Seth’s blog … The end of the job interview, suggests we throw out job interviews and get the person involved in the work they’ll do if hired. Do you agree with Seth?
I’d like to add brain based business principles to show why Seth’s alternatives to the job interview would likely work:
1. Put the person on a team and have a brainstorming session
–My response: You can measure a person’s interpersonal and linguistic intelligence here, but only if you have a clear set of criteria to watch for – criteria the person will need for the job.
2. Design a widget –The new definition for intelligence—based on what we now know about the human brain -- is the ”ability to solve problems and create products” and so the widget would measure what interviews alone don’t.
3. Make some espressos together –That way you’d get to ask questions… laugh and watch the trainee follow directions ... or not ... in authentic situations.
4. If you want to hire a copywriter, do some copywriting. Send back some edits and see how they’re received. –To be intrapersonally intelligence a person will respond with grace and show a willingness to learn and improve. The opposite of intrapersonal intelligence is defensiveness … guilt because of errors made … or insistence on one’s own way.
5. If the person is really great, hire them. For a weekend. Pay them to spend another 20 hours pushing their way through something. –Smart no longer means what we thought it did, and so it takes time to see a person’s multiple intelligences in operation. It’s even more effective for the person here… if they have a set of criteria to attain … and then that same set is used to measure their acumen over Seth’s weekend watch. You’d know at the end!
6. Get them involved with the people they’ll actually be working with and find out how it goes. –Interpersonal intelligence is easy to detect when other players come onboard. Ask their feedback at the end and you can build interpersonally smarter consensus about this person’s skills in this area.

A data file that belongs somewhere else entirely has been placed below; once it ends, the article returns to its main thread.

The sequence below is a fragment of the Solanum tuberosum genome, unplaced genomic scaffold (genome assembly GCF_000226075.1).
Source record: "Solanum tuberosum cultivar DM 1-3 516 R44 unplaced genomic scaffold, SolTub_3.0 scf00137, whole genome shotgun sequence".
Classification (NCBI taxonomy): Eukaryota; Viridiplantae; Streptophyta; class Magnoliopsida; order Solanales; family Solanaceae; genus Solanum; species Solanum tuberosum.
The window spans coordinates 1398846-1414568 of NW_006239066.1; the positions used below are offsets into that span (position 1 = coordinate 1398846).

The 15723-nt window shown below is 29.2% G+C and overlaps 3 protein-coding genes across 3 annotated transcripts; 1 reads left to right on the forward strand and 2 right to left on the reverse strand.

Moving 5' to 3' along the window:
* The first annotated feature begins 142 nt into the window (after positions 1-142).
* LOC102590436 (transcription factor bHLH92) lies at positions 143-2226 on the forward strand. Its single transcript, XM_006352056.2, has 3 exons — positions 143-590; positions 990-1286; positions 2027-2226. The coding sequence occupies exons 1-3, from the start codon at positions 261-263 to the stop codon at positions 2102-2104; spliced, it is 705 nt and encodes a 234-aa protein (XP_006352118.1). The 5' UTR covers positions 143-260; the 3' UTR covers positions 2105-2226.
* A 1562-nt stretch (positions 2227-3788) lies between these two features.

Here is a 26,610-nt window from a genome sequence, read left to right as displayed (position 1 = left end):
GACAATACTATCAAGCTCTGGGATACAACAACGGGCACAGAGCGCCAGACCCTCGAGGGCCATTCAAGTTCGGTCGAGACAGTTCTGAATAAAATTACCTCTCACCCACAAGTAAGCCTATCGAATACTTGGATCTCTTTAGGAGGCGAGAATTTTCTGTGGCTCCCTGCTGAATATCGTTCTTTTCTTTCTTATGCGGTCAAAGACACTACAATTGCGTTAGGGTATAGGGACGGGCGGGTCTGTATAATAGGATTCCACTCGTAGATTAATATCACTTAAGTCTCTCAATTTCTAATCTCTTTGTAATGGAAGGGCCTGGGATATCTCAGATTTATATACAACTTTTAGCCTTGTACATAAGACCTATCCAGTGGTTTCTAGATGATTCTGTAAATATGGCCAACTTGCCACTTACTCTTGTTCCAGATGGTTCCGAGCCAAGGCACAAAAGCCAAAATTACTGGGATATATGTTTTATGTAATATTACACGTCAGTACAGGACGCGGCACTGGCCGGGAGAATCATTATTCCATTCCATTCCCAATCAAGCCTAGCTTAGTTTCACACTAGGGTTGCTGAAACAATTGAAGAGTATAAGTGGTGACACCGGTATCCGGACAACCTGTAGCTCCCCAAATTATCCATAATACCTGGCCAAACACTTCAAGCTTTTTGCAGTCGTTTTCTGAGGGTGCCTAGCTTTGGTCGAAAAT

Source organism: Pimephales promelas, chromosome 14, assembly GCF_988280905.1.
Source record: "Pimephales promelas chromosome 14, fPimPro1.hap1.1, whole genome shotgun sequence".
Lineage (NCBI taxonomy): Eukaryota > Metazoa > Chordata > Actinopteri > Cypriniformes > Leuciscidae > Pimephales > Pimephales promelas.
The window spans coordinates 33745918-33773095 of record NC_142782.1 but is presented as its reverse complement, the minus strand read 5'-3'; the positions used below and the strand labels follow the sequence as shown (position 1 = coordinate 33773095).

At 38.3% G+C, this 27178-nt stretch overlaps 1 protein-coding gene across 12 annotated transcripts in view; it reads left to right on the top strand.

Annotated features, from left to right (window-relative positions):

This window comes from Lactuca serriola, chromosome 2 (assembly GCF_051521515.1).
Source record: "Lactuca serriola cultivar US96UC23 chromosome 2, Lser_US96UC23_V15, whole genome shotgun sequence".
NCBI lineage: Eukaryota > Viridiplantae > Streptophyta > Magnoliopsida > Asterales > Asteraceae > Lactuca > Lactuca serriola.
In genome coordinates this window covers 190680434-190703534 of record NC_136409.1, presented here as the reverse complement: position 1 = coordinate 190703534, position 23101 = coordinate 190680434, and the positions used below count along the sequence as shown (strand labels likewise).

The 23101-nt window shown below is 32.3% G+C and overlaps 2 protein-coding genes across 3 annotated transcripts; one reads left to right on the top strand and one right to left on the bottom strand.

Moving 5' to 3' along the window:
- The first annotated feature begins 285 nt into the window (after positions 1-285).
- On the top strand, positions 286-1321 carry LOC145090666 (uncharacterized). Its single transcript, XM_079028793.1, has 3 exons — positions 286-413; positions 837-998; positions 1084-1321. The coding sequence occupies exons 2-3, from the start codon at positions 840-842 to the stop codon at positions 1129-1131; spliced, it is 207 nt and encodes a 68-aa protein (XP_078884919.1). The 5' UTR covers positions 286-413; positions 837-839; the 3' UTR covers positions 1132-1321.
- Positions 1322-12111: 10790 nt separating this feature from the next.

7. Don’t look at just the outcomes, but the process. –This will allow you to draw on the person’s logical mathematical intelligence. That includes logical ordering of tasks and conversations, time management… organization … and accuracy for figures or numeric representations.
8. Does their behavior and insight change the game for the better? –It is found that fewer people than you might think act out beliefs they articulate. When Seth hired Susan, he likely did so on her stated beliefs (linguistic intelligence). To act on beliefs requires another area of the brain … (intrapersonal intelligence) which Susan lacked. That also tells you that she was likely as surprised as everybody else was at the poor results she brought in the end.
Finally Seth said: “Yes, people change after you hire them. They always do. But do they change more after an unrealistic office interview or after you’ve actually watched them get in the cage and tame a lion?” –I sure agree with you on this one, Seth – partly because you have solid research about the human brain on your side… and partly because you bring a lovely lived experience to life in your words. You’re hired and thanks for the interview!
Did you say... "Tame a Lion"...?